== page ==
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Gold Dust for Acne—Does It Really Work?

By Megan Griffith

Reviewed for medical accuracy by Dr. Jaggi Rao,
MD, FRCPC Double board-certified dermatologist

Using gold dust for acne treatment might sound like an absurd luxury, but is there a chance it could actually work? We generally advise readers to be wary of internet fads, and there’s no question that gold acne masks have become a selfie sensation online. But every now and again, an internet sensation actually lives up to the hype, and that may be the case with gold dust for acne. According to the most recent research, gold microparticles actually have many properties that could be helpful in the treatment of acne.

Gold dust has recently become a potential therapy in treating acne and blemishes.

How to Use Gold Dust for Acne Treatment

Currently, there are several ways you can use gold dust for acne treatment, but some methods may be more effective than others. The gold masks you’ve seen online, available at most drugstores or beauty shops, are the most affordable option, but also the option least likely to work. These masks simply haven’t been studied the way high-end gold acne treatments have been, so it’s hard to say how effective they are.

Fortunately, we do know more about two other forms of gold acne treatment: gold nanorod suspensions and a combination of gold microparticles and infrared laser pulses. Both of these treatments have been studied closely, and the combination therapy has even been approved for acne treatment by the FDA. They each have their own benefits for treating acne and work best for different skin types.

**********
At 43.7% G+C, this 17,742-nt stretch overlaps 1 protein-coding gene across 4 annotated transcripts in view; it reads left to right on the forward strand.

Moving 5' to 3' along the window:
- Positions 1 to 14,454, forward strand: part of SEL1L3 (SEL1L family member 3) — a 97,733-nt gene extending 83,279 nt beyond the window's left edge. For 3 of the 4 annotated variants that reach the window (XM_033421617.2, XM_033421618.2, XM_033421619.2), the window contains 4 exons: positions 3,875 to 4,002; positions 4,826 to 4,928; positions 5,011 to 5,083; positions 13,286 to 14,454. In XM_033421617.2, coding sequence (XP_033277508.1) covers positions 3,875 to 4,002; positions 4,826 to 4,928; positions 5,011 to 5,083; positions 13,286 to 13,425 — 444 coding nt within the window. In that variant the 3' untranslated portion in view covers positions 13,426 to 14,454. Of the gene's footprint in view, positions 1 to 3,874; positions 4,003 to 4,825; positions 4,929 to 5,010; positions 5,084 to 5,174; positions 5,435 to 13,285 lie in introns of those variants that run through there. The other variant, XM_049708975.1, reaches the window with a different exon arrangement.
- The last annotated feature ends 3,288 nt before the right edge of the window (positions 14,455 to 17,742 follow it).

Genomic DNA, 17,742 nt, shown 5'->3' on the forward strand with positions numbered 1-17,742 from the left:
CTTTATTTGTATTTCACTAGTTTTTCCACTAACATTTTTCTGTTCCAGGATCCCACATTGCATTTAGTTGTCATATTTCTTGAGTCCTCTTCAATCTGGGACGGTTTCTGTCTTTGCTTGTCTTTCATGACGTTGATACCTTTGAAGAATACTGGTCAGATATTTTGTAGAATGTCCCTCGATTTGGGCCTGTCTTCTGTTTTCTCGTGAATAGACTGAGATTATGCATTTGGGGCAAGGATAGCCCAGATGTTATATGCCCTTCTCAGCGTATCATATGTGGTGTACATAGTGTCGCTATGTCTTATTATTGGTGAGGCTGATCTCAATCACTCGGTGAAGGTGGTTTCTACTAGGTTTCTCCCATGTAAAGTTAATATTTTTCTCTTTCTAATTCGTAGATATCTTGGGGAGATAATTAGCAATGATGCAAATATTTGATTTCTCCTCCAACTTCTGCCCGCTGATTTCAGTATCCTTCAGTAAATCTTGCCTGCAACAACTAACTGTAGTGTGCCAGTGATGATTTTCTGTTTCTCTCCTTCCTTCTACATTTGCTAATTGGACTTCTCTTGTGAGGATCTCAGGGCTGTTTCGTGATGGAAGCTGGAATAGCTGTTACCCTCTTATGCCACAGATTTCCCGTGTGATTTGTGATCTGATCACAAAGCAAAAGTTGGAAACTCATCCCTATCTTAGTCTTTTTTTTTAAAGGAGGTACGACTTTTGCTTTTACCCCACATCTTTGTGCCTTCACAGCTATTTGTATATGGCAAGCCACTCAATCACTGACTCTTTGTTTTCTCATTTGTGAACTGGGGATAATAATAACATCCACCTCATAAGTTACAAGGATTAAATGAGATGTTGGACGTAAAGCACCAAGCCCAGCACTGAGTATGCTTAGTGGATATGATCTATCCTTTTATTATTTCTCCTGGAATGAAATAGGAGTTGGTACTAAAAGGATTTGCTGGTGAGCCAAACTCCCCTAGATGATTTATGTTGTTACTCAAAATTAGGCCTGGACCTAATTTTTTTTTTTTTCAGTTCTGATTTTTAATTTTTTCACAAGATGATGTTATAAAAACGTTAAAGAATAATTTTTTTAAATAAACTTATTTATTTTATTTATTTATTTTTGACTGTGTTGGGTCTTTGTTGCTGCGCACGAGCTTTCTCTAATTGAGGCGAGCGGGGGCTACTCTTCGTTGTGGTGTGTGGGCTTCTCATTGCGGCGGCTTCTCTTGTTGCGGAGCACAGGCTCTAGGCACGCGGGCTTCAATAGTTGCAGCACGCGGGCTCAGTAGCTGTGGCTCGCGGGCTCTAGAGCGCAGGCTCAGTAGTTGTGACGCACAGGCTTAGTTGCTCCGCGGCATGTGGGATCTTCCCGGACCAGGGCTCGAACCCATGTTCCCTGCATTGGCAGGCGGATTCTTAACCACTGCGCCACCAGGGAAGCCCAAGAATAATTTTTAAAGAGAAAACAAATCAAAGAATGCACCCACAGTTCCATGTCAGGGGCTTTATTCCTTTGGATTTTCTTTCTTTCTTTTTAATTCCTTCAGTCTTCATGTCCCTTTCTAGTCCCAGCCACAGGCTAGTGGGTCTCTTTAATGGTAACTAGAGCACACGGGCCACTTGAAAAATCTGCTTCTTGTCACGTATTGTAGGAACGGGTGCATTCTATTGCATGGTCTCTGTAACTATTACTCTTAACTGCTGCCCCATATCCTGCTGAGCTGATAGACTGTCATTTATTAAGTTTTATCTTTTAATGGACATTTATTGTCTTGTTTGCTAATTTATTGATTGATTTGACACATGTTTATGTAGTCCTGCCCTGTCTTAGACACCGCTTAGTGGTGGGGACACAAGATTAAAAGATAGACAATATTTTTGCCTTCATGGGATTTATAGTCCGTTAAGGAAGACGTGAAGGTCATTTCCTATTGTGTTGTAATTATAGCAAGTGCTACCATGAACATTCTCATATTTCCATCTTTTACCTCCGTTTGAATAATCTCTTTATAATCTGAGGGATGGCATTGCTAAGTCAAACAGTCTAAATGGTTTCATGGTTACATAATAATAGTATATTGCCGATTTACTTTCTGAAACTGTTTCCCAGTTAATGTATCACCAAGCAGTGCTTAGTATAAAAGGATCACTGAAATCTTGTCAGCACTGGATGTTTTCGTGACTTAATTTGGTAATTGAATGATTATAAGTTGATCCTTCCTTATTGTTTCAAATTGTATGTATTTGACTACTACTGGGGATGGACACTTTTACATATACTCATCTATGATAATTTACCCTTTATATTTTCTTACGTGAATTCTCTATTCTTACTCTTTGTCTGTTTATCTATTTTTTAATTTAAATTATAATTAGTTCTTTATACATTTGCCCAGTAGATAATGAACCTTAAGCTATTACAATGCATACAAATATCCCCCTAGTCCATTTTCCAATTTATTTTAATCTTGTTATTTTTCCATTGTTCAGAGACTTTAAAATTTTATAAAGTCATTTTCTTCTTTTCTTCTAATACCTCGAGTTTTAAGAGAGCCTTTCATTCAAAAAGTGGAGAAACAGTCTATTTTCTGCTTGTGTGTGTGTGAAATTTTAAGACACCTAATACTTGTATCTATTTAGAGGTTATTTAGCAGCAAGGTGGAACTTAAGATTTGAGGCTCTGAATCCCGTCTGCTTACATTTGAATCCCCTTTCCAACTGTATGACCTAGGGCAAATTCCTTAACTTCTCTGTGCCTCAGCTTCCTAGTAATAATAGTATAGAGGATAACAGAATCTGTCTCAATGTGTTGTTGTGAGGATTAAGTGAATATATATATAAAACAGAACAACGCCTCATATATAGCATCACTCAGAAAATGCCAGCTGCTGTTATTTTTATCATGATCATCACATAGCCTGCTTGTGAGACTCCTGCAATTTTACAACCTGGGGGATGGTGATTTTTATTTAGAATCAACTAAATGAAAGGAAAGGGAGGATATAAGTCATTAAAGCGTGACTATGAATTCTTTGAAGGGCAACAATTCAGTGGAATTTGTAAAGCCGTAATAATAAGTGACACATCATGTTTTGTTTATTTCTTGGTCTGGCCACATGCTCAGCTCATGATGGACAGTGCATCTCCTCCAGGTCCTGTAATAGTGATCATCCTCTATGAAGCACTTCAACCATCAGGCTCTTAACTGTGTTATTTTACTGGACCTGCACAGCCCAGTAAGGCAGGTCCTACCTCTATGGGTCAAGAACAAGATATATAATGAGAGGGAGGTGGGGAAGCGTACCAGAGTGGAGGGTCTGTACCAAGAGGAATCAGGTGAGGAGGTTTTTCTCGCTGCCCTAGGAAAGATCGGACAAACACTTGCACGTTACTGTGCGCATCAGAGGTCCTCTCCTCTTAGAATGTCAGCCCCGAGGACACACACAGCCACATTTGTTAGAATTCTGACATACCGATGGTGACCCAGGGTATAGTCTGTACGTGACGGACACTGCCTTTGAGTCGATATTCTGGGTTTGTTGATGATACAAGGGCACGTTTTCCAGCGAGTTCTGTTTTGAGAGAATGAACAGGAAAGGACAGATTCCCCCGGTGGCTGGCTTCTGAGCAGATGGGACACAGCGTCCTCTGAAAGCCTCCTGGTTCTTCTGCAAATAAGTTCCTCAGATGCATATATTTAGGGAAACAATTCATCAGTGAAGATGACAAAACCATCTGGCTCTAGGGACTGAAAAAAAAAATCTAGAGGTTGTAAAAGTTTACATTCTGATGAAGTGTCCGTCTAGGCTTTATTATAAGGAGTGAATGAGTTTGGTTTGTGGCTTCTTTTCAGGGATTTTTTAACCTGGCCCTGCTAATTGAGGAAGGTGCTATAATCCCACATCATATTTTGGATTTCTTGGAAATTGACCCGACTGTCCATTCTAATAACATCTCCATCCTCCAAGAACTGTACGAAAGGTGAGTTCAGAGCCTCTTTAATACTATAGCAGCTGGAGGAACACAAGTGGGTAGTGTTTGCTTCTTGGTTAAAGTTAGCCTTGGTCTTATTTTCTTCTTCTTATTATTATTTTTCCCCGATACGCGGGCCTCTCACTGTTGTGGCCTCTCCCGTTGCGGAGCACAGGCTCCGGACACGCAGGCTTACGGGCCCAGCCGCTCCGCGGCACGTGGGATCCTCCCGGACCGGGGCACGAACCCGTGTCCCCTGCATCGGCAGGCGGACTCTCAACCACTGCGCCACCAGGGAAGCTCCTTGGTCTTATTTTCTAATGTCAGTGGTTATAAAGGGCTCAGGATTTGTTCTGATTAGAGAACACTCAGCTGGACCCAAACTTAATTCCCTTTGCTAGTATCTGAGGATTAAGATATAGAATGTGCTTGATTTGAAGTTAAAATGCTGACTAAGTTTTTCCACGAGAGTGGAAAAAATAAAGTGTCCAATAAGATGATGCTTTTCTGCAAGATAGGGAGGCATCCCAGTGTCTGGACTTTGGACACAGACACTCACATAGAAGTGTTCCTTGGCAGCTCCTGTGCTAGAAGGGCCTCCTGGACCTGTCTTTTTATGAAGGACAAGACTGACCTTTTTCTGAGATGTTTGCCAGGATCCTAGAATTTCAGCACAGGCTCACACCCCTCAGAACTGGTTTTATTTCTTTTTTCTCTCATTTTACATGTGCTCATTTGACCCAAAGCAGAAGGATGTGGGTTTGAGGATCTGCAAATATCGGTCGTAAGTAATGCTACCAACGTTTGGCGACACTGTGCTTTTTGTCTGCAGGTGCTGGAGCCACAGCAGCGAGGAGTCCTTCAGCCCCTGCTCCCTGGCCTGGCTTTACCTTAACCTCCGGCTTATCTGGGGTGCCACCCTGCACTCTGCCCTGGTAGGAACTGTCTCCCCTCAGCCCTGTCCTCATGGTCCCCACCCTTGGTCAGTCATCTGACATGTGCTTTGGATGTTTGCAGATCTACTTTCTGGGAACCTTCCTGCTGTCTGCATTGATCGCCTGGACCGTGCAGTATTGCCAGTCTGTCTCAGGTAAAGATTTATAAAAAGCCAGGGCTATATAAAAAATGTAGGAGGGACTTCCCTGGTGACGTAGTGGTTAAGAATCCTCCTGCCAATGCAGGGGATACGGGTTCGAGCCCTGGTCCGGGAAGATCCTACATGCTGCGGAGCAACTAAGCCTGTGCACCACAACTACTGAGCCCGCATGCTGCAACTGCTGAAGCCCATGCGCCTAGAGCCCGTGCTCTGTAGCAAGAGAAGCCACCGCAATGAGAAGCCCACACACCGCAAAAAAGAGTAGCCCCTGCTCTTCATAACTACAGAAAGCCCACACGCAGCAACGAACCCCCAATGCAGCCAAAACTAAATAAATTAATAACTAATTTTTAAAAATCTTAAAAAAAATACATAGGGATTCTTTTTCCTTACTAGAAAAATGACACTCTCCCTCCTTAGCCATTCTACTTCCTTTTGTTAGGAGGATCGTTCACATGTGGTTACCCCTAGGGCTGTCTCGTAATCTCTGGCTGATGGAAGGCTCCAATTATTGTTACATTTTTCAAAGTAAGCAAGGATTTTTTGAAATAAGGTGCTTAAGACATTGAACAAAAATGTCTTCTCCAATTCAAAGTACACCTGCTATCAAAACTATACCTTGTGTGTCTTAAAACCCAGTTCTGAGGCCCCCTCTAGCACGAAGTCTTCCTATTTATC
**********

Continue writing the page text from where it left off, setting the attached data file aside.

Topical Gold Nanorod Suspension

First, let’s go over what a “gold nanorod suspension” is. It’s actually pretty simple: a suspension is a mixture of particles in a fluid, and gold nanorods are extremely tiny rods made of gold that are only a few nanometers thick. According to one study, gold nanorod suspensions have antibacterial properties that can be used to fight acne1.

Bacteria play a key role in acne formation, especially when it comes to pimples or cysts. But it’s not just any kind of bacteria. Acne seems to be associated with one particular type of bacteria, known as Propionibacterium acnes, or p. acnes for short. These bacteria actually always live on the surface of our skin and are a healthy part of our skin’s natural bacterial biome. However, if their numbers grow too large or if they get trapped in a pore, they can generate a minor infection, which is what causes pimples and cysts. Many people with pimples see positive results when they use an acne-fighting product with the specific goal of reducing p. acnes bacteria. Two of the most popular ingredients used for this purpose are benzoyl peroxide and tea tree oil, but it turns out, gold nanorod suspensions can do the trick as well.